Another year, another Bike to Work Day press conference at City Hall. As city officials ride to the podium, the event serves as a bellwether of the city’s political commitment to making city streets safe enough for everyone to bicycle, regardless of age or experience.
Supervisor Scott Wiener led in calling for safer streets for bicycling at City Hall today. Photo: SFBC/Flickr
The mayor, most of the supervisors, and the heads of SFMTA, SFPD, and the Department of Public Works generally stuck to the usual pro-bike rallying calls, endorsements of Vision Zero, and talking up the importance of the transportation funding measures headed to the ballot. But Supervisors Scott Wiener and Jane Kim stood out with some more concrete and thoughtful remarks on the state of cycling.
Wiener gave the most frank assessment of the sorry state of many San Francisco streets, city officials’ role in fixing them, and the press conference ritual itself:
We gather here once a year, all of us elected officials and department heads, we get up here and we talk about what’s gonna happen and how we need to make this city safer, the streets safer, better for biking and walking and uses by everyone. But you know, it’s not about the words everyone says. It’s about the actions. And the actions are really, really hard sometimes. And it’s up to you, the residents of this city, to hold all of us elected leaders and our departments accountable to make sure that we’re not just saying things at press conferences, but actually doing the hard things.
D6 Supervisor Kim elicited applause when she called for protected bike lanes on dangerous street in her district: the length of Polk, Second, Sixth, Folsom, Howard, and Turk Streets, and Golden Gate Avenue. Kim said she wants to see them within the next ten years.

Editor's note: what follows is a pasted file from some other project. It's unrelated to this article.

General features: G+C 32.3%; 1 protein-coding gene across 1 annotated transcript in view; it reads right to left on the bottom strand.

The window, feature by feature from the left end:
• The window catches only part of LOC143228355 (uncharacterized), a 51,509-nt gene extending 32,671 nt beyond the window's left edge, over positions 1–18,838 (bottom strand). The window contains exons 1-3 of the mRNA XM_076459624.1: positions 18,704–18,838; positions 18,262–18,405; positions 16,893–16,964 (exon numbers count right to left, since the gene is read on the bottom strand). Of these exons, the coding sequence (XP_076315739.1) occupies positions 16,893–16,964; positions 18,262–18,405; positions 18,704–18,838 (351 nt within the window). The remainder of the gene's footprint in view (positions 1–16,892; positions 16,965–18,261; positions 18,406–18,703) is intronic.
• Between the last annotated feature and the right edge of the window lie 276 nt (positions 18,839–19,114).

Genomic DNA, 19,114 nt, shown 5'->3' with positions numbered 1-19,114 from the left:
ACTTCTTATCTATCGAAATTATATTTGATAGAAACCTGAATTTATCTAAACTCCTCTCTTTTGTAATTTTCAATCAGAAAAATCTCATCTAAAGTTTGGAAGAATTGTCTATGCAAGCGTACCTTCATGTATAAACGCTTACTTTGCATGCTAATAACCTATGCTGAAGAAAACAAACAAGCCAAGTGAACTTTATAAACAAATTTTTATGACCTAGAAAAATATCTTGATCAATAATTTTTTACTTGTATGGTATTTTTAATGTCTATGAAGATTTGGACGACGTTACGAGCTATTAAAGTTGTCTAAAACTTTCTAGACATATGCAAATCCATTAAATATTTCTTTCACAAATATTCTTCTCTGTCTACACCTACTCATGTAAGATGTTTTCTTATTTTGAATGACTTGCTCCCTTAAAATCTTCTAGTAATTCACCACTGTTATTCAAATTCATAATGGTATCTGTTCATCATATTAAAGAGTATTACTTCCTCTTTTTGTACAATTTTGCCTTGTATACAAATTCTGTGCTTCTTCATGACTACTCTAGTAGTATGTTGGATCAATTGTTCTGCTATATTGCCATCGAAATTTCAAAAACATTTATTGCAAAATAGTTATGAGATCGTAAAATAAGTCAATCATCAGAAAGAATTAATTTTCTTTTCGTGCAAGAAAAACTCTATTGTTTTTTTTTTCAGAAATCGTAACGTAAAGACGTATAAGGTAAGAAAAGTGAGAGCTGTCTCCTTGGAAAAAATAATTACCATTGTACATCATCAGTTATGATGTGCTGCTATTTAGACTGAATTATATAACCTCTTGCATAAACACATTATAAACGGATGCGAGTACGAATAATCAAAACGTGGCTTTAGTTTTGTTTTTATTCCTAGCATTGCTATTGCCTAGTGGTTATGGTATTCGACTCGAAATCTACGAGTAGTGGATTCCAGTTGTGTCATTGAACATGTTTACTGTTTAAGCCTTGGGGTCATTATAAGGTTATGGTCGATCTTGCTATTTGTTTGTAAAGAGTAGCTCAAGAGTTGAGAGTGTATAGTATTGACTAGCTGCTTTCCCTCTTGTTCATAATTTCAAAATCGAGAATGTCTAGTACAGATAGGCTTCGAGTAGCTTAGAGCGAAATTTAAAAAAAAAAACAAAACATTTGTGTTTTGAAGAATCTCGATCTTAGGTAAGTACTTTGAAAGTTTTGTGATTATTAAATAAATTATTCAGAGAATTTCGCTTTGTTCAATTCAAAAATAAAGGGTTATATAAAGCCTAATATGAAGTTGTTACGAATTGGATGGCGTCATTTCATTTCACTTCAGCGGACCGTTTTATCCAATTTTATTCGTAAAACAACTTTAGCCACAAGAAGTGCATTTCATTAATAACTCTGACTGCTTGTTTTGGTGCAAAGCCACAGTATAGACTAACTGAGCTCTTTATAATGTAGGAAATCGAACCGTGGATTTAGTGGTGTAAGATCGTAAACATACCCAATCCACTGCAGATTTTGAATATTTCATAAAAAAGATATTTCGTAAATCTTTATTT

Supervisor Jane Kim riding to City Hall with an SFBC staffer on Howard Street in SoMa today. Photo: Jane Kim/Twitter
“Folks like me are not gonna get on their bike unless they know they’re going to be able to do that safely,” Kim said, recounting her recent experience of learning to bike in her district. “As we think about what urban planning means, as we think about what it means to grow smart-growth neighborhoods, we have to figure out how to get people out of their cars and onto their bike. For me, that is my commitment to my city and my district, to be one less vehicle on the road.”
Compared to 20 years ago, when Bike to Work Day started, bike advocates have come a long way in winning political support. Last week, city officials unveiled the new contra-flow protected bike lane on two blocks of Polk Street, connecting Market Street to City Hall — arguably the highest-quality piece of bike infrastructure in the city, despite its short length. As the Bay Guardian’s Steve Jones wrote this week, “Building high-profile, separated cycletracks to the steps of City Hall seems to symbolically mark the arrival of cyclists into the political mainstream.”